f A Light Water Reactor power economy lacks proliferation resistance

A Light Water Reactor power economy lacks proliferation resistance

Comments on Charles Barton: Nuclear power for weapons? Mark Z. Jacobson's proliferation of errors

by Joachim Gruber

Thank you for this resourceful paper! Although I tend to think along the lines of Jacobson's paper, your arguments appear convincing to me (my training is in nuclear physics).

Some technical points:

  1. CANDU reactors have a modular structure such that you can exchange fuel rods without shutting down the entire reactor. This makes it much more easy to breed weapon's grade plutonium with CANDU reactors than with Light Water Reactors, because to breed weapons grade plutonium you need to keep the irradiation time of the fuel small. This means you need to exchange the fuel elements more frequently than when you merely want to generate electricity.
  2. Reactor Plutonium has been used for low yield (below 20 kt) nuclear explosions.

    Rough estimate of annual plutonium production in a 3 GWth (approx. 1 GWe) Light Water Reactor (LWR)

    • plutonium, Pu 239: 190 kg/a,
    • which together with the other fissile Pu isotopes amounts to: > 10 reactor plutonium bombs/a.


    • burn-up: 30 GWth d per tHM
    • Pu 239 inventory after burn-up: 5.2 kg/tHM (Source: p. 48 of R. Gasteiger, Calculation of burn-up data for spent LWR-fuels with respect to the design of spent fuel reprocessing plants, KfK 2373, Institut für Angewandte Systemanalyse, Projekt Wiederaufarbeitung und Abfallbehandlung, Gesellschaft für Kernforschung, November 1976)
    • power generated per year: 3 GWth 365 days, thus
    • maximum recharge per year: 3 GWth 365 days / (30 GWth d / tHM) = 36.5 tHM/a, thus
    • annual Pu 239 discharge: 5.2 kg/tHM 36.5 tHM/a = 189.8 kg/a
    • reactor grade plutonium critical mass: 18 kg (in cache, 2. February 2011). In comparison: critical mass of a bare sphere of pure isotopes.
      National Resources Defense Council estimate of the approximate fissile material requirements for pure fission nuclear weapons, Source: H.D. Sokolski, Assessing the IAEA's Ability to Verify the NPT, Part I of Sokolski (ed.), Falling Behind: International Scrutiny of the Peaceful Atom, Febr. 2008.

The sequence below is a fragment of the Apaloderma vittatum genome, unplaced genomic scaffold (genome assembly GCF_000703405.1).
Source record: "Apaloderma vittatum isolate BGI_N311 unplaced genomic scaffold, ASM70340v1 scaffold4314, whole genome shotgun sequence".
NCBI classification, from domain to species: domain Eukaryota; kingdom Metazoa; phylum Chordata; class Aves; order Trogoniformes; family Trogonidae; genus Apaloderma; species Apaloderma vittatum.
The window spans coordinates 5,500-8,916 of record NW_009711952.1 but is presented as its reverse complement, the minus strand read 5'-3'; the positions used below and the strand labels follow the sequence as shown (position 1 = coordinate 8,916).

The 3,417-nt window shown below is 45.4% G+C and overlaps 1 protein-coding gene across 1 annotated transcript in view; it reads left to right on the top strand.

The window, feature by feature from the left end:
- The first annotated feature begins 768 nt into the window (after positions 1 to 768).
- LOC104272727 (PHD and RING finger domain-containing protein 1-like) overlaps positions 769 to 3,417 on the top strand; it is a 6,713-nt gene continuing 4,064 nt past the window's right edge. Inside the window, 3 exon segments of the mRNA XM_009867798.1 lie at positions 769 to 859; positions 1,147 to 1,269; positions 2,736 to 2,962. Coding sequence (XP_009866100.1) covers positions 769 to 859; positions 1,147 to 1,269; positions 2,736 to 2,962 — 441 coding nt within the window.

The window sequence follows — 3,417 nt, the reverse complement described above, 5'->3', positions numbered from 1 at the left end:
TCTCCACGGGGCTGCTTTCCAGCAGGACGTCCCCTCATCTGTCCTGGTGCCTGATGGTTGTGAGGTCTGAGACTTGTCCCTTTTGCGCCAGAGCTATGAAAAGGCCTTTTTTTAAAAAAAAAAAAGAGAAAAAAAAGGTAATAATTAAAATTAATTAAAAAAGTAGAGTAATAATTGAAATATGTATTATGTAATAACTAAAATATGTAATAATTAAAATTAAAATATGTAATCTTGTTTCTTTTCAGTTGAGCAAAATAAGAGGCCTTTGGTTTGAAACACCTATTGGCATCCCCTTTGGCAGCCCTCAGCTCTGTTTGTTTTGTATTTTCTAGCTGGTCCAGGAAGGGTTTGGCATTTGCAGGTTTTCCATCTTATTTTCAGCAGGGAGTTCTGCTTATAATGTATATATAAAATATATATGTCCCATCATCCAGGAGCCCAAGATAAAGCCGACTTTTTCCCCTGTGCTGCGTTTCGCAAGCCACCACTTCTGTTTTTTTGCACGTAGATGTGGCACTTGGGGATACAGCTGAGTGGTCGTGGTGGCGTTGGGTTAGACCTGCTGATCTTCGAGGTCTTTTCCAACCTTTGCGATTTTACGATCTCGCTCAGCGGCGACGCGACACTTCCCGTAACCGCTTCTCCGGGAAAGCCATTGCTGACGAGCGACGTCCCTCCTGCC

"If nuclear energy becomes a principal part of the response to reducing CO2 emissions 2,000 to 3,000 reactors or more of 1 GWe each would be needed by 2050. This means tens of thousands of nuclear bombs equivalent of plutonium would be created in these reactors each year." Source: Clean Energy Standard Should Not Include Nuclear, Coal: Experts

  3. Low Enriched Uranium as fed into Light Water Reactors can be used to shorten the path to weapons grade uranium. (Victor Gilinsky, Marvin Miller, Harmon Hubbard, A Fresh Examination of the Proliferation Dangers of Light Water Reactors, October 22, 2004, The Nonproliferation Policy Education Center, Washington, DC, USA)
  4. Iran claims to use its enrichment plant for a civilian nuclear (energy) program. If there weren't nuclear power plants, enrichment would clearly be identifiable as having a military application.
  5. For countries with covert or declared enrichment plants, timely detection of weapons grade uranium made from low enriched uranium as used in Light Water Reactors is not possible. (page 30, Fig. 4 of Falling Behind: International Scrutiny of the Peaceful Atom, Henry Sokolski (ed.), The Nonproliferation Policy Education Center, 2008).

  6. When nuclear fuel enrichment and reprocessing is combined with commercial nuclear power generation there is a problem with possible uranium/plutonium clandestine diversion by the state or a subnational group: Henry D. Sokolski (ed.) Falling Behind: International Scrutiny of the Peaceful Atom, Strategic Studies Institute - United States Army War College, February 27, 2008 (in cache, February 3, 2011)

    Chapter 1: Henry D. Sokolski "Assessing the IAEA's Abiity to Verify the NPT"